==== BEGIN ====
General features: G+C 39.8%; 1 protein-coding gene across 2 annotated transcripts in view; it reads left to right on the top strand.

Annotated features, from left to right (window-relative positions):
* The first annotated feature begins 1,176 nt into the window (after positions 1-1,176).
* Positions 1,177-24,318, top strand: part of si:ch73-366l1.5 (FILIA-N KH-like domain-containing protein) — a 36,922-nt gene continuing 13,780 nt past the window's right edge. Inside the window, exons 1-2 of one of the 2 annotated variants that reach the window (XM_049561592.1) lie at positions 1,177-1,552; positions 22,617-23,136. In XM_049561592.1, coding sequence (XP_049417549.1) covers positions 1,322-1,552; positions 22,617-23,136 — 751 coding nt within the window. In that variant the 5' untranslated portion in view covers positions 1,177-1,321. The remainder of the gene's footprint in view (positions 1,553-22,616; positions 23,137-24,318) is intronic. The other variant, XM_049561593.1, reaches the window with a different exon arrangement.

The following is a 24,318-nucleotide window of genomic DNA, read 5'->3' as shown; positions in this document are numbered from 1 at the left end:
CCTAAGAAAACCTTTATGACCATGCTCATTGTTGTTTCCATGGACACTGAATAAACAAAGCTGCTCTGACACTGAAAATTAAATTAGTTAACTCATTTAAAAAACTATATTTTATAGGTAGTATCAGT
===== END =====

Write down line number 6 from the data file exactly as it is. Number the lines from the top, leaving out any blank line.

CCTAAGAAAACCTTTATGACCATGCTCATTGTTGTTTCCATGGACACTGAATAAACAAAGCTGCTCTGACACTGAAAATTAAATTAGTTAACTCATTTAAAAAACTATATTTTATAGGTAGTATCAGT